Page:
Beans, beans good for the heart, the more you eat, the more you….

Maybe something for the Brits out there as I don’t think this ditty went over the water.  You can fill in the gaps with a word association to beans to rhyme with heart.  Dart. Part. Art? Nope. Fart.  Beans are generally associated with making you fart, although I’d counter this with saying overeating, lack of exercise and processed foods will make you fart more than beans, and probably have another unwelcome side effect that rhymes with ‘sit’.

Beans contain complex sugars which the human body is not so easily able to digest and they pass through to the large intestine and ferment, producing gases.

The good news is that the more legumes (beans) you eat, the more your intestinal micro-flora adjust to the digestion process. Which might explain why I don’t seem to have a problem with them. No seriously, I don’t!

Also, whilst I don’t believe it is scientifically proven, I cook with 1/2 tsp of cumin seeds or Kombu (a type of seaweed – also very good for you!) if I can get it.

‘Season to taste’

it’s nice to season the beans with stock, but adding sodium too early in the cooking process is generally regarded a bad thing as it prevents them from softening and recommended to do once they’ve almost completely cooked or they have. Again, Russ Parsons of the LA Times suggests this doesn’t actually affect the cooking of the beans. In his experiments the beans cooked to the same level but the no-salt beans required twice as much salt adding to get the same flavour.  With hypertension and heart attacks so prevalent in our modern world, more salt in your system has to be worse than a crunchy bean.  Add it when you like!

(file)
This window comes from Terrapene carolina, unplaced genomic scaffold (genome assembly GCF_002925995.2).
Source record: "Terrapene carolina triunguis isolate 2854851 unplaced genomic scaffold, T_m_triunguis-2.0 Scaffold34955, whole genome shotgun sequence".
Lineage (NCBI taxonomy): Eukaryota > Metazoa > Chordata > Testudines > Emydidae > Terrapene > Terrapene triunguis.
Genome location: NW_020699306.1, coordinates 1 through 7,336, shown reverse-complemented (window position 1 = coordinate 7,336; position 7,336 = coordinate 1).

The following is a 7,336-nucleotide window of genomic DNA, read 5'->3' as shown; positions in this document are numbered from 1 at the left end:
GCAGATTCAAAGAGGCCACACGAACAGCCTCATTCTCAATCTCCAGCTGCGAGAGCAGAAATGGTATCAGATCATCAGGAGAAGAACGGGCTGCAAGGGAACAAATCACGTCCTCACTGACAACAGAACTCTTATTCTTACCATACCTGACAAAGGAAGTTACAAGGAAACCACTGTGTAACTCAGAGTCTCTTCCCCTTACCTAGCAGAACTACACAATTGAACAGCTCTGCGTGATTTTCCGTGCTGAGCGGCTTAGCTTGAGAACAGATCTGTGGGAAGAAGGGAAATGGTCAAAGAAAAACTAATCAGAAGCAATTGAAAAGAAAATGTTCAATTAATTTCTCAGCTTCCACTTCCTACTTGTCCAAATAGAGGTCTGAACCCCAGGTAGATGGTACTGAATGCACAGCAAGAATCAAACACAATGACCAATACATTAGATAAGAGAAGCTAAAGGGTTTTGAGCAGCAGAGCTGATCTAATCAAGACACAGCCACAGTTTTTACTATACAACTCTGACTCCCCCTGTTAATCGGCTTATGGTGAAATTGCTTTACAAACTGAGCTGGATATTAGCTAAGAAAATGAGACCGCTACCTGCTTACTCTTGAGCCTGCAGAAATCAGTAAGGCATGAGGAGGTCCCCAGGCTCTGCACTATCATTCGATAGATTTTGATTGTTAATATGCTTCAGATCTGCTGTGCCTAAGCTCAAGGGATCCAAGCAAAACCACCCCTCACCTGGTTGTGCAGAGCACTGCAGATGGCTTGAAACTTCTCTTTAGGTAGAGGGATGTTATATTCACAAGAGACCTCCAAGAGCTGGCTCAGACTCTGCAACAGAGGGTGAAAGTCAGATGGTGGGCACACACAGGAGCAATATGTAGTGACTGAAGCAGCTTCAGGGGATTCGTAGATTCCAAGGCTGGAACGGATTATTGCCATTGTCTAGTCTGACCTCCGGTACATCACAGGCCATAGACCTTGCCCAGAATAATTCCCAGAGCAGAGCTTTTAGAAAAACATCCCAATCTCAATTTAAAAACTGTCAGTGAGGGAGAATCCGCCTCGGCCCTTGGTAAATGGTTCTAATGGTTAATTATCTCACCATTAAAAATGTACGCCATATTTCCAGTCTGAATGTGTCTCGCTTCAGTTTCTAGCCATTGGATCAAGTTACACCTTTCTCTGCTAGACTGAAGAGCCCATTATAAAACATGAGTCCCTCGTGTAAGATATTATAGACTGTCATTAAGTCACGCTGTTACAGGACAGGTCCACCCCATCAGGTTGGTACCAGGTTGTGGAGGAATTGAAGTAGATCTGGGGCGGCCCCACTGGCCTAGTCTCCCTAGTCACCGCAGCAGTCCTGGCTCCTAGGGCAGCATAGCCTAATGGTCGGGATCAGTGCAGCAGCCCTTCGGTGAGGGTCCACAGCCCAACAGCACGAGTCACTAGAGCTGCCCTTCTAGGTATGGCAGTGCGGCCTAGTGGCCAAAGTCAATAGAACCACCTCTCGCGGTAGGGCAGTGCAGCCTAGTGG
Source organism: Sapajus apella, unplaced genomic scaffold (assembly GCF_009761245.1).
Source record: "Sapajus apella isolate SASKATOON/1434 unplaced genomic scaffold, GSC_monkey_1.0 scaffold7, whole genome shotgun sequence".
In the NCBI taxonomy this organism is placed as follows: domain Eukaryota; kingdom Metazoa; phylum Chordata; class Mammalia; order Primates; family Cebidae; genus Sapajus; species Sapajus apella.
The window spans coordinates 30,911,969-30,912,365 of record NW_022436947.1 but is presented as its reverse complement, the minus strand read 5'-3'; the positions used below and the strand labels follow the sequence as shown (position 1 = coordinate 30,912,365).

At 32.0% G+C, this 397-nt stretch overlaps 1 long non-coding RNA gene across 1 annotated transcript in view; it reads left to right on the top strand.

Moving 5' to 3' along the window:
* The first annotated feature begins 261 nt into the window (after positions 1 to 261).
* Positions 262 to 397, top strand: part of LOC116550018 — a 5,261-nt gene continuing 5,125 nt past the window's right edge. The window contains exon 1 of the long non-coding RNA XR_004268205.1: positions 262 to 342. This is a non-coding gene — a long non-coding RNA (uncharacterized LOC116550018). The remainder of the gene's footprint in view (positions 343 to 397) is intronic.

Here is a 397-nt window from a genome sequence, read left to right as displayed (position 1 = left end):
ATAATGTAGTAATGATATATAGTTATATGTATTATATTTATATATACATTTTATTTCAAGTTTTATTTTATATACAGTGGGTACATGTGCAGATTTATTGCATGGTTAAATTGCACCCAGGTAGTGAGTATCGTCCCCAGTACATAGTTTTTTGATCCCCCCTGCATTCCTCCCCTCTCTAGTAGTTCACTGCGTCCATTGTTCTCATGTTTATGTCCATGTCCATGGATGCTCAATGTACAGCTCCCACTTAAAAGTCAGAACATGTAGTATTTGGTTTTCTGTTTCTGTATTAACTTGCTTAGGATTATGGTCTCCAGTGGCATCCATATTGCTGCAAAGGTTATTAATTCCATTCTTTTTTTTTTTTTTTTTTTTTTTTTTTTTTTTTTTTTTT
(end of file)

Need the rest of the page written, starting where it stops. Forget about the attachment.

How to cook beans:

1. Measure 1 cup of dried beans

2. Rinse & leave to soak overnight/8 hours

3. Drain liquid off beans, rinse and add to your pan

4. Add 3 cups of water to the pan per cup of beans

5. Add cumin/stock/kombu as desired to flavour the beans/reduce the flatulence

6. Bring to the boil and keep boiling until they start to soften – lentils & mung beans are about 20-30 mins, black/red/white beans are upwards of 40 minutes. You’ll work out the times according to your pans, beans & stove.

7. Boil until you get the desired texture of bean/the right amount of liquid, if you are saving the beans for the week ahead then cook until done, if you are going straight into making a dish then add the flavouring and vegetables a bit before they are cooked and cook in the broth. It’s at this point you would also add salt.

8. If you are saving the beans for the week ahead, drain, preserve and enjoy at a later date. If you’re enjoying your beans right now then serve as to your taste!

Let me know how you get on!


Have your say

Fill in your details below or click an icon to log in: Logo

You are commenting using your account. Log Out / Change )

Twitter picture

You are commenting using your Twitter account. Log Out / Change )

Facebook photo

You are commenting using your Facebook account. Log Out / Change )

Google+ photo

You are commenting using your Google+ account. Log Out / Change )

Connecting to %s